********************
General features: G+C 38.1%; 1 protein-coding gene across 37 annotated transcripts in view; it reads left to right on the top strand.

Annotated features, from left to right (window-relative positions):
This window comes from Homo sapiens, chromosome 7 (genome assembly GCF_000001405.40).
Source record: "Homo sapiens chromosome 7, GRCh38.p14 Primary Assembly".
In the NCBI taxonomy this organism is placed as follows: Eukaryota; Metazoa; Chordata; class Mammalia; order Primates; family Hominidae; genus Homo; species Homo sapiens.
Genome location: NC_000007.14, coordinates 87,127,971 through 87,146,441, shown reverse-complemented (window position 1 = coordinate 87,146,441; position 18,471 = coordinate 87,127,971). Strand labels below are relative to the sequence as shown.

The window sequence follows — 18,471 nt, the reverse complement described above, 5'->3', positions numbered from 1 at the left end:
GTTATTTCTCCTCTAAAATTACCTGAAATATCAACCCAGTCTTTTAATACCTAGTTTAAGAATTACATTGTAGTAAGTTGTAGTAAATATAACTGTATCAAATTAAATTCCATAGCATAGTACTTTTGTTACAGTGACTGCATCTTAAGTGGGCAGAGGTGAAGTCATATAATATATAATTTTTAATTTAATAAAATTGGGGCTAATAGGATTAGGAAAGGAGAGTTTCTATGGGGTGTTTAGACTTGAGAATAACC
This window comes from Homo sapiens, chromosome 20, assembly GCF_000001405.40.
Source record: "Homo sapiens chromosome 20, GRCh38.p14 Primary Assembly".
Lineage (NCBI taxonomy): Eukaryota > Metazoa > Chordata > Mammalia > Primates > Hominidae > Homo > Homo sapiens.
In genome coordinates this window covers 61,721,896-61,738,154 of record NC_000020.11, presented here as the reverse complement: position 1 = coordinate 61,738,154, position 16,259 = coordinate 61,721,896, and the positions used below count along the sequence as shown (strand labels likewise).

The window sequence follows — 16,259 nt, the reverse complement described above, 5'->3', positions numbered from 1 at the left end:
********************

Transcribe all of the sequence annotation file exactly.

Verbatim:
General features: G+C 38.1%; 1 protein-coding gene across 37 annotated transcripts in view; it reads left to right on the top strand.

Annotated features, from left to right (window-relative positions):
This window comes from Homo sapiens, chromosome 7 (genome assembly GCF_000001405.40).
Source record: "Homo sapiens chromosome 7, GRCh38.p14 Primary Assembly".
In the NCBI taxonomy this organism is placed as follows: Eukaryota; Metazoa; Chordata; class Mammalia; order Primates; family Hominidae; genus Homo; species Homo sapiens.
Genome location: NC_000007.14, coordinates 87,127,971 through 87,146,441, shown reverse-complemented (window position 1 = coordinate 87,146,441; position 18,471 = coordinate 87,127,971). Strand labels below are relative to the sequence as shown.

The window sequence follows — 18,471 nt, the reverse complement described above, 5'->3', positions numbered from 1 at the left end:
GTTATTTCTCCTCTAAAATTACCTGAAATATCAACCCAGTCTTTTAATACCTAGTTTAAGAATTACATTGTAGTAAGTTGTAGTAAATATAACTGTATCAAATTAAATTCCATAGCATAGTACTTTTGTTACAGTGACTGCATCTTAAGTGGGCAGAGGTGAAGTCATATAATATATAATTTTTAATTTAATAAAATTGGGGCTAATAGGATTAGGAAAGGAGAGTTTCTATGGGGTGTTTAGACTTGAGAATAACC
This window comes from Homo sapiens, chromosome 20, assembly GCF_000001405.40.
Source record: "Homo sapiens chromosome 20, GRCh38.p14 Primary Assembly".
Lineage (NCBI taxonomy): Eukaryota > Metazoa > Chordata > Mammalia > Primates > Hominidae > Homo > Homo sapiens.
In genome coordinates this window covers 61,721,896-61,738,154 of record NC_000020.11, presented here as the reverse complement: position 1 = coordinate 61,738,154, position 16,259 = coordinate 61,721,896, and the positions used below count along the sequence as shown (strand labels likewise).

The window sequence follows — 16,259 nt, the reverse complement described above, 5'->3', positions numbered from 1 at the left end: